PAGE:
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Title: Stay hungry, stay choosy: a dystopian novel based on insights from critical ethnographic research on the overeducated and underemployed in Italy and the United Kingdom
Other Titles: Stay hungry, stay choosy: a dystopian novel
Authors: Buciu, Felicia Catalina
Advisors: Brayfield, C
Weldon , F
Kinnings, M
Keywords: Unemployment;Overeducation;Youth;Bamboccioni;Italy
Issue Date: 2018
Publisher: Brunel University London
Abstract: This creative writing thesis consists of a full-length novel, Stay Hungry, Stay Choosy. The premise of the novel is that, by 2050, Italy will be a de jure gerontocracy that cannibalises its young. This thesis contributes to research on moral panics as it brings to the fore the voices of the voiceless and further explores the locus of youth unemployment in the discussion on social deviance. Thus, the thesis explores how Erich Goode and Nachman Ben-Yehuda’s (1994) moral panics theory explains the mono-narrative of young people’s transition from education to employment in Italy and the United Kingdom. In my academic research, I use a critical paradigm based on the fundamental premise that creative writing should play a key role in the liminal place that bridges social research and social activism. The research is framed by a number of social theories, underpinning the public discourse on youth overeducation, unemployment and underemployment. Subsequently, an in-depth analsyis is carried out, using the lens of Goode and Ben-Yehuda’s moral panics framework, in order to show how the pervasive dichotomy of the angry youth and the aboulic youth in public discourse is used to stereotype the young and to maintain the power dynamics between both generations and socio-economic classes. Thirdly, Urbanski’s ‘rhetorical circle’ (1975) is shown to be the explanatory metaphor that allows speculative fiction writers, such as Anthony Burgess and Marco Bosonetto, to draw upon pervasive social fears about the young, creatively elaborate upon them and hold up a mirror to readers by incorporating these fears into storytelling. These theoretical concepts are then explored from the perspective of young people, through ethnographic inquiry. Finally, the research outcomes are filtered through the process of self-reflexivity in order to illustrate the choices I had to make in order to complete the present novel in a way that respects both the conventions of the speculative writing genre and draws upon research findings. This thesis thus contributes to the case that creative writing has a key role to play in linking social science findings to practice by drawing concepts and findings together in a coherent narrative. This thesis turns this literary call to action into a real-life manifesto.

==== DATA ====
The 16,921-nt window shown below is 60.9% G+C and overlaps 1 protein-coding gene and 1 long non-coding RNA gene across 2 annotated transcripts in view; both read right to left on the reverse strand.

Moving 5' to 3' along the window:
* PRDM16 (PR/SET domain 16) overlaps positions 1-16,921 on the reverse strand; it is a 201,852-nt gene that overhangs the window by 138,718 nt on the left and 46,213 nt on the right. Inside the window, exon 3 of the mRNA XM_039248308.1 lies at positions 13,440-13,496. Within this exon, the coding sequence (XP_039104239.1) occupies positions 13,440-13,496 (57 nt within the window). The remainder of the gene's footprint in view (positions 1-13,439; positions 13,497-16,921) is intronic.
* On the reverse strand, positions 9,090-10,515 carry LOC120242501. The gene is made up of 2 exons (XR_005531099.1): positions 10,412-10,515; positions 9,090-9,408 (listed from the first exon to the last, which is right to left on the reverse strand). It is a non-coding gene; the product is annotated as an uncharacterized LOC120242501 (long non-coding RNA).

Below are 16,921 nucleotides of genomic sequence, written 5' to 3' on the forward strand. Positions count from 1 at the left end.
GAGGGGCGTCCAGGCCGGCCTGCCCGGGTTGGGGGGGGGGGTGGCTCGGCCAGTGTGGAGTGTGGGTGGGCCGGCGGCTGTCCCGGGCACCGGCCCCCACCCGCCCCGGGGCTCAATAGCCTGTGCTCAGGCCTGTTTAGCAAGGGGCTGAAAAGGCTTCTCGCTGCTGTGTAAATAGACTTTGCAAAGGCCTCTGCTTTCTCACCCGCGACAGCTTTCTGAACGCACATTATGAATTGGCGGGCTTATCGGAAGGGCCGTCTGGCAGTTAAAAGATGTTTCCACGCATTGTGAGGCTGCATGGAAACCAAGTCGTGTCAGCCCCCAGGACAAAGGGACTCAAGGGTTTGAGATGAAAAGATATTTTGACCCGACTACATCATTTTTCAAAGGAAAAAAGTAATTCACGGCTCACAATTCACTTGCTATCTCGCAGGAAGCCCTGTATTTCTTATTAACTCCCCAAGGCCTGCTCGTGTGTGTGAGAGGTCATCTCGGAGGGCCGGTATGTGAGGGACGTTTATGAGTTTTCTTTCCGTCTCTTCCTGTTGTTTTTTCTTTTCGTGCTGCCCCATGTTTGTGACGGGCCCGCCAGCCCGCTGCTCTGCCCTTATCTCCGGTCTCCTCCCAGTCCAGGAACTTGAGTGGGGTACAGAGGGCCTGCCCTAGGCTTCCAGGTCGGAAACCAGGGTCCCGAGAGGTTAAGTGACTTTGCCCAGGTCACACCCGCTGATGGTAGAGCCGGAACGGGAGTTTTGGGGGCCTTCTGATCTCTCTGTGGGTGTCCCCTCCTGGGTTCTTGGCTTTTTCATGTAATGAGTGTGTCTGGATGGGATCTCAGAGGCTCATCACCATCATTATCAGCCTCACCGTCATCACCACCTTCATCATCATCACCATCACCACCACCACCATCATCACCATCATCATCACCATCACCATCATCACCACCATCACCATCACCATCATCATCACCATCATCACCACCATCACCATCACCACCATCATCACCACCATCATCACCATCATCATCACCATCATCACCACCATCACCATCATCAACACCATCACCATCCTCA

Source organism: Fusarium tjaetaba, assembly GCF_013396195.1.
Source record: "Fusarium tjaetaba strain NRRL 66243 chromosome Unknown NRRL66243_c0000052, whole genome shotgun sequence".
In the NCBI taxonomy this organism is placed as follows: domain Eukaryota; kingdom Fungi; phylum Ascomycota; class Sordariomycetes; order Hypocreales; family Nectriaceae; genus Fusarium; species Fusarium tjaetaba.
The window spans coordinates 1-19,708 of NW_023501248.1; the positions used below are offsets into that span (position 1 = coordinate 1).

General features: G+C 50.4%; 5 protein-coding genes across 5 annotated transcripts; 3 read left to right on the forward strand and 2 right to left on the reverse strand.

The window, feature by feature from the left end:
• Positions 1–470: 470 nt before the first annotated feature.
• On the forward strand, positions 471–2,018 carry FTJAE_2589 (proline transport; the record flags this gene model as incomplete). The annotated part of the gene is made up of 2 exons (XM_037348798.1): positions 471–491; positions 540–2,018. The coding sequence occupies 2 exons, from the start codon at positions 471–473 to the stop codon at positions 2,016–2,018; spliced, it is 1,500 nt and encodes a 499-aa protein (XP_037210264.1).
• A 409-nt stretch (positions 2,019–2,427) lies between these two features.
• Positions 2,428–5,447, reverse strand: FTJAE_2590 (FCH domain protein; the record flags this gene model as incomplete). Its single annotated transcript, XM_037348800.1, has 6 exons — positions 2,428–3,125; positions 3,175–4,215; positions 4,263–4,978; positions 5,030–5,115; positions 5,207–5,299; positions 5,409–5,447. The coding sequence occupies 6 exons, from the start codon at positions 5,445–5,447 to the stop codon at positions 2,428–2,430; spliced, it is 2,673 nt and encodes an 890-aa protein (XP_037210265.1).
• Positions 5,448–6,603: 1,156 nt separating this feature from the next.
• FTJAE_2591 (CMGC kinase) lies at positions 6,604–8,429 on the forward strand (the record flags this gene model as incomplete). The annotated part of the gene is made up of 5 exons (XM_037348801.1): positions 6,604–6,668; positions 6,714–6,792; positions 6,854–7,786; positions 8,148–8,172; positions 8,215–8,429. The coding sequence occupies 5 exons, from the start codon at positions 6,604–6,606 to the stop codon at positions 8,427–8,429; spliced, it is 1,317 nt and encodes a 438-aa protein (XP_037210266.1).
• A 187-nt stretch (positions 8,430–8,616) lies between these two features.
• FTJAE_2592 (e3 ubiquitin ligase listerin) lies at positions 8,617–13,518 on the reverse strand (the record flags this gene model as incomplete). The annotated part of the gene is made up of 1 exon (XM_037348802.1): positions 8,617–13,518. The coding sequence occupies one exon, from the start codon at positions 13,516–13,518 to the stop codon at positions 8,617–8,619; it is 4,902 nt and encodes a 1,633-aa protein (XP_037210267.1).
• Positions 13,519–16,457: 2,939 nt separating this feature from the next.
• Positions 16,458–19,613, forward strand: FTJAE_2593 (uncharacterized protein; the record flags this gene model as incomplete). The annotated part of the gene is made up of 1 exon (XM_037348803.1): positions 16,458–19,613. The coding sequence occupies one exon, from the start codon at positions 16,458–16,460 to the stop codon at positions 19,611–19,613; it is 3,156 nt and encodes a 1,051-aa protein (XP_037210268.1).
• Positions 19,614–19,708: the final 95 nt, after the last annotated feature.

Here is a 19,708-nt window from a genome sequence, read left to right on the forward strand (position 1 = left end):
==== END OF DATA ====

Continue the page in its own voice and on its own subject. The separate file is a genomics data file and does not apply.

Description: This thesis was submitted for the award of Doctor of Philosophy and was awarded by Brunel University London
Appears in Collections:English and Creative Writing
Dept of Arts and Humanities Theses

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